Saturday, September 19, 2015

A Further Comment on the Minimum Wage and How It Impacts Individuals

I want to expand a bit on the recent exchange Walter Block had with an emailer, Do Minimum Wage Laws Impact Employees Higher and Higher Up the Wage Ladder?

First, I believe the emailer makes somewhat of a hidden assumption when he writes:
...while people naturally might seek to improve their own productivity, some might do so only as a consequence of being "priced out" of their lower productivity...
It should be made clear that some people may not be capable of increasing their productivity. I am thinking of people on the left side of the intelligence curve. The farther to the left you go, the less likely they are going to be able to improve their productivity, even if we make the huge leap that more schooling (public school?) will increase productivity in general.

Expanding a bit on the range of the intelligence curve, when one recognizes that entry level jobs may be the best education in terms of increasing productivity, the minimum wage may act to stunt productivity improvement, since entry level jobs are the ones most often impacted by minimum wage laws.

Finally, some guy in a suit showing up on reddit suggests to me how rare of an event this is. If it was a daily occurrence it wouldn't show up on reddit. I suspect that further probing of those standing on corners in suits looking for jobs are either seeking jobs that pay more than market conditions or are seeking jobs where no one thinks the applicants are qualified. Markets clear including job markets. Someone on a corner is looking for a specific kind of job, where no one may want him, rather than a job in general.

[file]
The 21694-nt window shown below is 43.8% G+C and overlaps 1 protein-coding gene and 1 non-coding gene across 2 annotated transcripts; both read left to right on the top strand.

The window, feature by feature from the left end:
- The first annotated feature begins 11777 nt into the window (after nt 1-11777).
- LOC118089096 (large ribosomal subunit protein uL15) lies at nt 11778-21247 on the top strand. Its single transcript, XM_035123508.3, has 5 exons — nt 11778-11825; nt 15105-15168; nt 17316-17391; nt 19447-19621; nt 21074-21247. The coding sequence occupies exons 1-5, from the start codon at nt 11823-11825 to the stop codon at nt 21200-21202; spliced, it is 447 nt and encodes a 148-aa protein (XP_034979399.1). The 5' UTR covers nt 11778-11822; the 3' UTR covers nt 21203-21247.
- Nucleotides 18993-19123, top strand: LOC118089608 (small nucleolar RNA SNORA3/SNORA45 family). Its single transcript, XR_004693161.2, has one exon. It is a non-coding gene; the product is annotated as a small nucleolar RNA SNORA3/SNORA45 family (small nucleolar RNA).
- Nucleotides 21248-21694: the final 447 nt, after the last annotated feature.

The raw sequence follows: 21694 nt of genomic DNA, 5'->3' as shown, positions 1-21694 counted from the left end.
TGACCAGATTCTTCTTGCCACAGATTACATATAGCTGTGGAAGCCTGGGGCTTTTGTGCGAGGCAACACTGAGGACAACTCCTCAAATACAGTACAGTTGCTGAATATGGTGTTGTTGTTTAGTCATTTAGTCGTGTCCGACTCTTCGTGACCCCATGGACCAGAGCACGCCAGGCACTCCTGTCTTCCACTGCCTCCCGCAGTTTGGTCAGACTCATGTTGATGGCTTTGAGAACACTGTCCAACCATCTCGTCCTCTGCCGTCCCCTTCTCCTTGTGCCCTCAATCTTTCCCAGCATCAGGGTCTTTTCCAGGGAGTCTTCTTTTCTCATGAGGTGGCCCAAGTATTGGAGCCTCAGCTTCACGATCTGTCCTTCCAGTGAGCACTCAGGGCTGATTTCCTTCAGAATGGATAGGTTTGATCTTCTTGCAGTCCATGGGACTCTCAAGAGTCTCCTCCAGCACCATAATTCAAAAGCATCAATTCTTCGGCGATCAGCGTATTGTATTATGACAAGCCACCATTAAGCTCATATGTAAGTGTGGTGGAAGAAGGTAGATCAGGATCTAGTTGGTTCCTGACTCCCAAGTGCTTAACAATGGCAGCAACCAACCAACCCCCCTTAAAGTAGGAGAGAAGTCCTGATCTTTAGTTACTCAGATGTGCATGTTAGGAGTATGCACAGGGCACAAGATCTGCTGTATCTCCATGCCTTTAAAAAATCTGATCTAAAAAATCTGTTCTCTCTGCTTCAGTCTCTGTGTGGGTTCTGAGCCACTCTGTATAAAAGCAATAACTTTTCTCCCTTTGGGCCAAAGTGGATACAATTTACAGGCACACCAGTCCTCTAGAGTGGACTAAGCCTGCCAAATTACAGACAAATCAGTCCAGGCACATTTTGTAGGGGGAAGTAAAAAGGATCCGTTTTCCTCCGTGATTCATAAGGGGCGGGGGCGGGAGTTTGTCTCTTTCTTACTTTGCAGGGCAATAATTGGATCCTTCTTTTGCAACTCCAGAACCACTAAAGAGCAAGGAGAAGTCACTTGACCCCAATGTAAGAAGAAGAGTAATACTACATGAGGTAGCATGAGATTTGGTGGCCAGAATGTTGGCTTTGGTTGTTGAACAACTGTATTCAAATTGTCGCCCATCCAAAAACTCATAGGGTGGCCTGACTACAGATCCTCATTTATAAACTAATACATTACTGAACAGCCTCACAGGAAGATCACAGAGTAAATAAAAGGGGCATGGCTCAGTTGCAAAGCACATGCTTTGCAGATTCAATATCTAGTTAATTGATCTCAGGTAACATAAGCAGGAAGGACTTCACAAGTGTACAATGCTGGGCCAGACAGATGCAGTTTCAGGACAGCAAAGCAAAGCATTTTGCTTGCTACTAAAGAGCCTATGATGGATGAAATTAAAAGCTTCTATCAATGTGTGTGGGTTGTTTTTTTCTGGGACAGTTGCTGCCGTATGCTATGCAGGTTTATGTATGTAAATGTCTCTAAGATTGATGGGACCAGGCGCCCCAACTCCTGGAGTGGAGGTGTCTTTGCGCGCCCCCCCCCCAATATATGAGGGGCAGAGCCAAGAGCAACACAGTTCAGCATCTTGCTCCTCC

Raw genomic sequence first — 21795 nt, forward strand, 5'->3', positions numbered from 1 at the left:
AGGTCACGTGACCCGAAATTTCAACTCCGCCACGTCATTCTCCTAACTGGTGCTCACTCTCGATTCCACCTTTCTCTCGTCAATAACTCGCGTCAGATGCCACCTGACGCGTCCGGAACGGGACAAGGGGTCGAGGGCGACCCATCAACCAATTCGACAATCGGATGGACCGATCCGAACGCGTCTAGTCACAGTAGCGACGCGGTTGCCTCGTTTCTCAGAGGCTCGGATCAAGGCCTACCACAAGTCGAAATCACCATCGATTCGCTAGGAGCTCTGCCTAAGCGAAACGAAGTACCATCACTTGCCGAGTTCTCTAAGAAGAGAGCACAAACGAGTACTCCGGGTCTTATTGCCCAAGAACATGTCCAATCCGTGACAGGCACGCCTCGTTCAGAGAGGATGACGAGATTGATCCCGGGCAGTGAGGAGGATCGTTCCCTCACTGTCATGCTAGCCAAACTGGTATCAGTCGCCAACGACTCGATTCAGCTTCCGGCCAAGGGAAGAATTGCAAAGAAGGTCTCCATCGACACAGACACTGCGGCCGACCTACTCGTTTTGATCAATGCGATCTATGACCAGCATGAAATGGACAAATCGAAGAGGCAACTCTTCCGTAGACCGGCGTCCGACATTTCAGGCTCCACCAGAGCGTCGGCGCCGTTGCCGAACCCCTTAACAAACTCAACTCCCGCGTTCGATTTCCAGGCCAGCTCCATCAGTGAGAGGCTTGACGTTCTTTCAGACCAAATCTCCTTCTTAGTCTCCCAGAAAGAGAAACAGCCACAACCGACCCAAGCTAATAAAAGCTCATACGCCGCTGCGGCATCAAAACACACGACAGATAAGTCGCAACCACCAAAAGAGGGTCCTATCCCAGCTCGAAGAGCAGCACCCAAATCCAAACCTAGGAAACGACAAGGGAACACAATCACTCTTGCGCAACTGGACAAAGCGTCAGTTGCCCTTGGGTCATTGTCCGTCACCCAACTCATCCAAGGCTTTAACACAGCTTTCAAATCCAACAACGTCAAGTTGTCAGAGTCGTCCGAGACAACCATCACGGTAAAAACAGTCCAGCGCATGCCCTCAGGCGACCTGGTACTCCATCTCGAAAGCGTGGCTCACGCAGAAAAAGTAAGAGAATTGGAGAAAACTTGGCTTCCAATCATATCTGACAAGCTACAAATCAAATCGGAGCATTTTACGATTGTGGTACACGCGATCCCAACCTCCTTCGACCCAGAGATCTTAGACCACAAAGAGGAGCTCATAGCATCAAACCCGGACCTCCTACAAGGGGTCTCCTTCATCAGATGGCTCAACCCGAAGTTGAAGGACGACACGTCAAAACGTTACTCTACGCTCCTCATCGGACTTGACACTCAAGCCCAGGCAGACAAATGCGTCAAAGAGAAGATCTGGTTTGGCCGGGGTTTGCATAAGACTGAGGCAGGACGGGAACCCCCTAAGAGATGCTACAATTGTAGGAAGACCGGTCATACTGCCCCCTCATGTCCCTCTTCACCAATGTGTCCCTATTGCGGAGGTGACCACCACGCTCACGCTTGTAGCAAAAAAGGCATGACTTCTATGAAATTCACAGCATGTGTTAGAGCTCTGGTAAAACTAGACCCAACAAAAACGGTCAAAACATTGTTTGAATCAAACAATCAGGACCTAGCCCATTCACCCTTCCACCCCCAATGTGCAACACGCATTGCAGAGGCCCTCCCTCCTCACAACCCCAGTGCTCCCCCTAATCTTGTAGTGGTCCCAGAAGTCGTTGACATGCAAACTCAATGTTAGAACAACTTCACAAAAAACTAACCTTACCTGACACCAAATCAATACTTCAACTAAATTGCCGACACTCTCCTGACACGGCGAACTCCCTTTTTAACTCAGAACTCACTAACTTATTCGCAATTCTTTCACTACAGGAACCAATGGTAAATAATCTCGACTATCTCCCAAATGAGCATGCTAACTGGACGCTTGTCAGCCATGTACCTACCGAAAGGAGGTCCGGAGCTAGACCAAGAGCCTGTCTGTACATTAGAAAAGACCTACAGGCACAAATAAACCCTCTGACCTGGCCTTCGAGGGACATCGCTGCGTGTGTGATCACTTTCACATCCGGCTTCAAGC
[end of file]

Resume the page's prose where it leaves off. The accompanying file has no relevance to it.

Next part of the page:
1. The more likely outcome is exactly opposite of the emailer's presumption. When minimum wage is raised, people with more productive positions (who may even have made slightly less than the new minimum wage) will be tempted to occupy the jobs that now pay more -- especially if the previously lower-paying jobs are easier. The workers displaced by the new minimum wage will be unable to replace those more productive workers, and the wages for the more-productive positions will have to rise.

    1. Yes, different jobs can be imperfect substitutes for each other if the transition is possible. Almost no market, for jobs or anything else, is isolated, indeed, the very existence of money implies that the conditions in every market can affect every other market.